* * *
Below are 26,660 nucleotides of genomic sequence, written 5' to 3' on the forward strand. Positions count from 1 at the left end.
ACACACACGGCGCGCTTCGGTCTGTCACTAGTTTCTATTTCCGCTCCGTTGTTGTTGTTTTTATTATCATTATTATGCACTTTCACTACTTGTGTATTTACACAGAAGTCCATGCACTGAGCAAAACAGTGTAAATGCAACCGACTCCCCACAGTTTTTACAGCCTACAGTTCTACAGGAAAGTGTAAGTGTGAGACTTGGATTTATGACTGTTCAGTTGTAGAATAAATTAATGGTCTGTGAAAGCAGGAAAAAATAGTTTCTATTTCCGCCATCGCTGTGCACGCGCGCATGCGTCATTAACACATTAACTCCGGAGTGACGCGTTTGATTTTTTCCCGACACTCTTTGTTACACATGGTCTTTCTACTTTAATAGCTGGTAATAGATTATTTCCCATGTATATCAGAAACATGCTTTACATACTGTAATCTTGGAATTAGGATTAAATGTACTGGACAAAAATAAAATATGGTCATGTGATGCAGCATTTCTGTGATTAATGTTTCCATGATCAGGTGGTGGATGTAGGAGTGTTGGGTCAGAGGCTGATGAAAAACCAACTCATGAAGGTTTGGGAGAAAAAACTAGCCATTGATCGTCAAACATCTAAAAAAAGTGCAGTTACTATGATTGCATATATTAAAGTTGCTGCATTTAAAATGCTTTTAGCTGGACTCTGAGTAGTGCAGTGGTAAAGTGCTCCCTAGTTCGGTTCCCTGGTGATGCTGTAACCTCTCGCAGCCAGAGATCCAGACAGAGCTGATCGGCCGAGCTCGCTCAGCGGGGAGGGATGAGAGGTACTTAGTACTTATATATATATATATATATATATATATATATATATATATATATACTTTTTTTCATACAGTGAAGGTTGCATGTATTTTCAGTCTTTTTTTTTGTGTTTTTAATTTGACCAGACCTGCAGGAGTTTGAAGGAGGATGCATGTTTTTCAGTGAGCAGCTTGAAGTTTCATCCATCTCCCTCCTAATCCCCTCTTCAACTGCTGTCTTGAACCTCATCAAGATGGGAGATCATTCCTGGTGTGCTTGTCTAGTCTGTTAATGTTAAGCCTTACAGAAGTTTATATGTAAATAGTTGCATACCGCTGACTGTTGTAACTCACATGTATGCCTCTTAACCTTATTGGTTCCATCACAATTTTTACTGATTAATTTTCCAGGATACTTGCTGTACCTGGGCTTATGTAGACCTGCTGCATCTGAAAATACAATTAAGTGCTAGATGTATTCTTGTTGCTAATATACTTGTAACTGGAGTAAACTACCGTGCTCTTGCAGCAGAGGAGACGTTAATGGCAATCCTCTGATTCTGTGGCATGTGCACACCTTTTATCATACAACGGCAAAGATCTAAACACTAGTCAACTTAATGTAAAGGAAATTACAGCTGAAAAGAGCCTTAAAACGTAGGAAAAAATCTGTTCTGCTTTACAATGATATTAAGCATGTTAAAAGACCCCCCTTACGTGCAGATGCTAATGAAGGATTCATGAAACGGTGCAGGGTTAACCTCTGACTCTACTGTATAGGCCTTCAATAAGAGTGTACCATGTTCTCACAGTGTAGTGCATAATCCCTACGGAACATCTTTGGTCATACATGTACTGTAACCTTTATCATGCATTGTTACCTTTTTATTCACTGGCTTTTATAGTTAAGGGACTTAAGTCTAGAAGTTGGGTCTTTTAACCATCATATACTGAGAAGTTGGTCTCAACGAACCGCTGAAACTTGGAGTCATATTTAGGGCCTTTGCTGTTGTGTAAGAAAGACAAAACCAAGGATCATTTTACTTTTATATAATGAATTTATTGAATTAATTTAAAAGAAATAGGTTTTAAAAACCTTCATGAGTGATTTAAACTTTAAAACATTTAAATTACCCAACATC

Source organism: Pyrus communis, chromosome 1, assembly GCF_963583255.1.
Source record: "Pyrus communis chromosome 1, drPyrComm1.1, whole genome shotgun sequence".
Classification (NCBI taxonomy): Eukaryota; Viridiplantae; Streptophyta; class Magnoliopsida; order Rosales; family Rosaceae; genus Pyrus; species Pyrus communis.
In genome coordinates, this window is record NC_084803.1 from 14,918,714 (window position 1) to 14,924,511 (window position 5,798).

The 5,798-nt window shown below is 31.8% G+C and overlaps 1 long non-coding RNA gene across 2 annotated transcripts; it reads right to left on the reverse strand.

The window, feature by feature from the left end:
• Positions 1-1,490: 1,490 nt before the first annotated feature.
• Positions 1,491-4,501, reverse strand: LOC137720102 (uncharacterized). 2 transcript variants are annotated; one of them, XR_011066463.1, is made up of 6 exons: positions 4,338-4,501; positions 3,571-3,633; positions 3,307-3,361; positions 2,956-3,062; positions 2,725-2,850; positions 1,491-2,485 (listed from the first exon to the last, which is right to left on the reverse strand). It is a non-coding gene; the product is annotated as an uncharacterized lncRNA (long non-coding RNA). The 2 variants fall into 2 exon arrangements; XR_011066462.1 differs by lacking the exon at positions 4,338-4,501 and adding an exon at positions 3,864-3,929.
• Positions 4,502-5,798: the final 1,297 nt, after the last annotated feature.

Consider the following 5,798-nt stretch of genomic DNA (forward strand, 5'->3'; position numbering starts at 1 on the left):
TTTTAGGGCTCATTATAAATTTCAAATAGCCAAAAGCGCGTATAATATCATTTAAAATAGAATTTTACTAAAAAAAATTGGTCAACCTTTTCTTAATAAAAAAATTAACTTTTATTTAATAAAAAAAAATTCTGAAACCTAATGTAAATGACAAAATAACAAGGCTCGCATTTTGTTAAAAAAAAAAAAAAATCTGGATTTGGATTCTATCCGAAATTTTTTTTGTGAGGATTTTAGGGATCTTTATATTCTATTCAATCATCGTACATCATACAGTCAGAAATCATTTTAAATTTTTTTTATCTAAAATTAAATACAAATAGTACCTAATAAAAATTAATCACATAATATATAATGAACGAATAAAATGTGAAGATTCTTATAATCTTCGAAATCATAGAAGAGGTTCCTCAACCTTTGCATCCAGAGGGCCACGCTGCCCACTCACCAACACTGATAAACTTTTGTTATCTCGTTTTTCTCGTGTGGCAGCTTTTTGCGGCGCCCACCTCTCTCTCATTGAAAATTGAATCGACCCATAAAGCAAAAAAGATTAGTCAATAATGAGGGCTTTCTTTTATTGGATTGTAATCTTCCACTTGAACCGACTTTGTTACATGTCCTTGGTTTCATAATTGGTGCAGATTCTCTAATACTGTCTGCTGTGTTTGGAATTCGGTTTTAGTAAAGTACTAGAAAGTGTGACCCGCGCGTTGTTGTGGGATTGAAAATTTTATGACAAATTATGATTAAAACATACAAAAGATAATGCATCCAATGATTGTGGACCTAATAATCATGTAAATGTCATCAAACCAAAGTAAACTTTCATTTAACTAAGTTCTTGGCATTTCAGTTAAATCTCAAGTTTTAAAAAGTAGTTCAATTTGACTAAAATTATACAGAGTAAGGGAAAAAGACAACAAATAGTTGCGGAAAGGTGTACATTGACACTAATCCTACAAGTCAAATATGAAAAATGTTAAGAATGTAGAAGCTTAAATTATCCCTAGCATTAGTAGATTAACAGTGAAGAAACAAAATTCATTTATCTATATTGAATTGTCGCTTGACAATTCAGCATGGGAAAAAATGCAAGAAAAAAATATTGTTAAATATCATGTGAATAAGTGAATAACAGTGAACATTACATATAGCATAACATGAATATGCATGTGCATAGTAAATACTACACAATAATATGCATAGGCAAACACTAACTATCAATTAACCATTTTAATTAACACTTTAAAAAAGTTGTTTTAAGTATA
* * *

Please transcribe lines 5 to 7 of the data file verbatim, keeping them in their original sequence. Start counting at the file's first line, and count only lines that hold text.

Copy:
Classification (NCBI taxonomy): Eukaryota; Viridiplantae; Streptophyta; class Magnoliopsida; order Rosales; family Rosaceae; genus Pyrus; species Pyrus communis.
In genome coordinates, this window is record NC_084803.1 from 14,918,714 (window position 1) to 14,924,511 (window position 5,798).

The 5,798-nt window shown below is 31.8% G+C and overlaps 1 long non-coding RNA gene across 2 annotated transcripts; it reads right to left on the reverse strand.